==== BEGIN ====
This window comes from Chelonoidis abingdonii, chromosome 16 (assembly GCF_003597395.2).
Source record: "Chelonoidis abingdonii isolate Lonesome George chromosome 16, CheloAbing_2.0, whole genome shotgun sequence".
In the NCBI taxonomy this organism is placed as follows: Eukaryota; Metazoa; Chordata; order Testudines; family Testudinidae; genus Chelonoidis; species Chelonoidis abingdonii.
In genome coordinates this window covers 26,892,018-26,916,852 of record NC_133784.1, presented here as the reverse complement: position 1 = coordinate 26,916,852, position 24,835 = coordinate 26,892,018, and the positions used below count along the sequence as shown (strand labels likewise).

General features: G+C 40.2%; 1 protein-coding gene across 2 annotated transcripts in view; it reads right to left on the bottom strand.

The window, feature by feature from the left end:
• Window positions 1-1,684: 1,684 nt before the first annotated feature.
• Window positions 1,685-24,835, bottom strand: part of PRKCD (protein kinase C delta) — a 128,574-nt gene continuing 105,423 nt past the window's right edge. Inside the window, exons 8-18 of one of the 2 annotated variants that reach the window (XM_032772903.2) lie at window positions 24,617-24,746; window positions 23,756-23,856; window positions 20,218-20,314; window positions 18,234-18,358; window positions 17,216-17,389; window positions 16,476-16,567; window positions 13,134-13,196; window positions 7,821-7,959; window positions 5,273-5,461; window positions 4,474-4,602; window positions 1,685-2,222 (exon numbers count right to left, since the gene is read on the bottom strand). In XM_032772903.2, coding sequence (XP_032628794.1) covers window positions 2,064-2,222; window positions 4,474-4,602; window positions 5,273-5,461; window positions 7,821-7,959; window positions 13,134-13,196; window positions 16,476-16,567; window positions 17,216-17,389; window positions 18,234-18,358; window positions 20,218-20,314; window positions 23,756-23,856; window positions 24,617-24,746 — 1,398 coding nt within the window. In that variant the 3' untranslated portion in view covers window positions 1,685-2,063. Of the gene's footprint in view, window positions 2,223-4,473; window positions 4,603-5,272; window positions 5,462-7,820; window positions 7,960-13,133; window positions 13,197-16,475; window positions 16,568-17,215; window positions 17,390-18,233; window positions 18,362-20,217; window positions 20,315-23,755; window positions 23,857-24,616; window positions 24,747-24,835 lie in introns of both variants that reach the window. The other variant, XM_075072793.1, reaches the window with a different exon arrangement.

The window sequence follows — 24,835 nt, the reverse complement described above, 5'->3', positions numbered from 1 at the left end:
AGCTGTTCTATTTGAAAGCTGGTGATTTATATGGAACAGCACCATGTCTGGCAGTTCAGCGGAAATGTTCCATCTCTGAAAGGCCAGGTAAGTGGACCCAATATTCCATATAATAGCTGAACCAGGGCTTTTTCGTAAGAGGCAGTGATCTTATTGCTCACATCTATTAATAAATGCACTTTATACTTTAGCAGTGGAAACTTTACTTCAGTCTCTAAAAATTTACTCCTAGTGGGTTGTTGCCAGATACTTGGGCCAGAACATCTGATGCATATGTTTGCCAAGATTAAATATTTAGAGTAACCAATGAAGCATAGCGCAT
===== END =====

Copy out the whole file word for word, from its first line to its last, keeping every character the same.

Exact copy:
This window comes from Chelonoidis abingdonii, chromosome 16 (assembly GCF_003597395.2).
Source record: "Chelonoidis abingdonii isolate Lonesome George chromosome 16, CheloAbing_2.0, whole genome shotgun sequence".
In the NCBI taxonomy this organism is placed as follows: Eukaryota; Metazoa; Chordata; order Testudines; family Testudinidae; genus Chelonoidis; species Chelonoidis abingdonii.
In genome coordinates this window covers 26,892,018-26,916,852 of record NC_133784.1, presented here as the reverse complement: position 1 = coordinate 26,916,852, position 24,835 = coordinate 26,892,018, and the positions used below count along the sequence as shown (strand labels likewise).

General features: G+C 40.2%; 1 protein-coding gene across 2 annotated transcripts in view; it reads right to left on the bottom strand.

The window, feature by feature from the left end:
• Window positions 1-1,684: 1,684 nt before the first annotated feature.
• Window positions 1,685-24,835, bottom strand: part of PRKCD (protein kinase C delta) — a 128,574-nt gene continuing 105,423 nt past the window's right edge. Inside the window, exons 8-18 of one of the 2 annotated variants that reach the window (XM_032772903.2) lie at window positions 24,617-24,746; window positions 23,756-23,856; window positions 20,218-20,314; window positions 18,234-18,358; window positions 17,216-17,389; window positions 16,476-16,567; window positions 13,134-13,196; window positions 7,821-7,959; window positions 5,273-5,461; window positions 4,474-4,602; window positions 1,685-2,222 (exon numbers count right to left, since the gene is read on the bottom strand). In XM_032772903.2, coding sequence (XP_032628794.1) covers window positions 2,064-2,222; window positions 4,474-4,602; window positions 5,273-5,461; window positions 7,821-7,959; window positions 13,134-13,196; window positions 16,476-16,567; window positions 17,216-17,389; window positions 18,234-18,358; window positions 20,218-20,314; window positions 23,756-23,856; window positions 24,617-24,746 — 1,398 coding nt within the window. In that variant the 3' untranslated portion in view covers window positions 1,685-2,063. Of the gene's footprint in view, window positions 2,223-4,473; window positions 4,603-5,272; window positions 5,462-7,820; window positions 7,960-13,133; window positions 13,197-16,475; window positions 16,568-17,215; window positions 17,390-18,233; window positions 18,362-20,217; window positions 20,315-23,755; window positions 23,857-24,616; window positions 24,747-24,835 lie in introns of both variants that reach the window. The other variant, XM_075072793.1, reaches the window with a different exon arrangement.

The window sequence follows — 24,835 nt, the reverse complement described above, 5'->3', positions numbered from 1 at the left end:
AGCTGTTCTATTTGAAAGCTGGTGATTTATATGGAACAGCACCATGTCTGGCAGTTCAGCGGAAATGTTCCATCTCTGAAAGGCCAGGTAAGTGGACCCAATATTCCATATAATAGCTGAACCAGGGCTTTTTCGTAAGAGGCAGTGATCTTATTGCTCACATCTATTAATAAATGCACTTTATACTTTAGCAGTGGAAACTTTACTTCAGTCTCTAAAAATTTACTCCTAGTGGGTTGTTGCCAGATACTTGGGCCAGAACATCTGATGCATATGTTTGCCAAGATTAAATATTTAGAGTAACCAATGAAGCATAGCGCAT